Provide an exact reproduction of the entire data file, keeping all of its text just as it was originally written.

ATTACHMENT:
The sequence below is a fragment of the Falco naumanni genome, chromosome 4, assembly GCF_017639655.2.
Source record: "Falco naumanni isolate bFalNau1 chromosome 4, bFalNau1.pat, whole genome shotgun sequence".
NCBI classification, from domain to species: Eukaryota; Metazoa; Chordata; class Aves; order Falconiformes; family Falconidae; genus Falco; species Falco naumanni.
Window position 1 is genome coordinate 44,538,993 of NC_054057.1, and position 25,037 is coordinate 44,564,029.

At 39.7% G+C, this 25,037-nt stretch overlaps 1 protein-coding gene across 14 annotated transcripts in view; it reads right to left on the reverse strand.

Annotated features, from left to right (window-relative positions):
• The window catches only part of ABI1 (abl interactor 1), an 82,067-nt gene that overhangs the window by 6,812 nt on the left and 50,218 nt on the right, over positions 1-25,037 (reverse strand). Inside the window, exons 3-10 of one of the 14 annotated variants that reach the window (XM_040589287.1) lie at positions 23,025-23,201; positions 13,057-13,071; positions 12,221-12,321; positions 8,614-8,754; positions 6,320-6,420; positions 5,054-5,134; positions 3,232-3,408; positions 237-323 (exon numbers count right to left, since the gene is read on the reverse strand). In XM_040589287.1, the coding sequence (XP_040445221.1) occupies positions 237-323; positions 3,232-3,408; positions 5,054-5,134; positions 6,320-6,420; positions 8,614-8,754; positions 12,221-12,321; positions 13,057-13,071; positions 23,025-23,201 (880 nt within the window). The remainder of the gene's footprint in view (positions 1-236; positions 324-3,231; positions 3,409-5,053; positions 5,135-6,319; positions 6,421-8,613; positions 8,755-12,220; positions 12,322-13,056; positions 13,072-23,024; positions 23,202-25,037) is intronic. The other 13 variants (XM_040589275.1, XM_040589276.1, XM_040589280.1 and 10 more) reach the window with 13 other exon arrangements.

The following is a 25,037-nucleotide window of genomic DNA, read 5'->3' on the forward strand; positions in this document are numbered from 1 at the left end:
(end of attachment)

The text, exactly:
The sequence below is a fragment of the Falco naumanni genome, chromosome 4, assembly GCF_017639655.2.
Source record: "Falco naumanni isolate bFalNau1 chromosome 4, bFalNau1.pat, whole genome shotgun sequence".
NCBI classification, from domain to species: Eukaryota; Metazoa; Chordata; class Aves; order Falconiformes; family Falconidae; genus Falco; species Falco naumanni.
Window position 1 is genome coordinate 44,538,993 of NC_054057.1, and position 25,037 is coordinate 44,564,029.

At 39.7% G+C, this 25,037-nt stretch overlaps 1 protein-coding gene across 14 annotated transcripts in view; it reads right to left on the reverse strand.

Annotated features, from left to right (window-relative positions):
• The window catches only part of ABI1 (abl interactor 1), an 82,067-nt gene that overhangs the window by 6,812 nt on the left and 50,218 nt on the right, over positions 1-25,037 (reverse strand). Inside the window, exons 3-10 of one of the 14 annotated variants that reach the window (XM_040589287.1) lie at positions 23,025-23,201; positions 13,057-13,071; positions 12,221-12,321; positions 8,614-8,754; positions 6,320-6,420; positions 5,054-5,134; positions 3,232-3,408; positions 237-323 (exon numbers count right to left, since the gene is read on the reverse strand). In XM_040589287.1, the coding sequence (XP_040445221.1) occupies positions 237-323; positions 3,232-3,408; positions 5,054-5,134; positions 6,320-6,420; positions 8,614-8,754; positions 12,221-12,321; positions 13,057-13,071; positions 23,025-23,201 (880 nt within the window). The remainder of the gene's footprint in view (positions 1-236; positions 324-3,231; positions 3,409-5,053; positions 5,135-6,319; positions 6,421-8,613; positions 8,755-12,220; positions 12,322-13,056; positions 13,072-23,024; positions 23,202-25,037) is intronic. The other 13 variants (XM_040589275.1, XM_040589276.1, XM_040589280.1 and 10 more) reach the window with 13 other exon arrangements.

The following is a 25,037-nucleotide window of genomic DNA, read 5'->3' on the forward strand; positions in this document are numbered from 1 at the left end: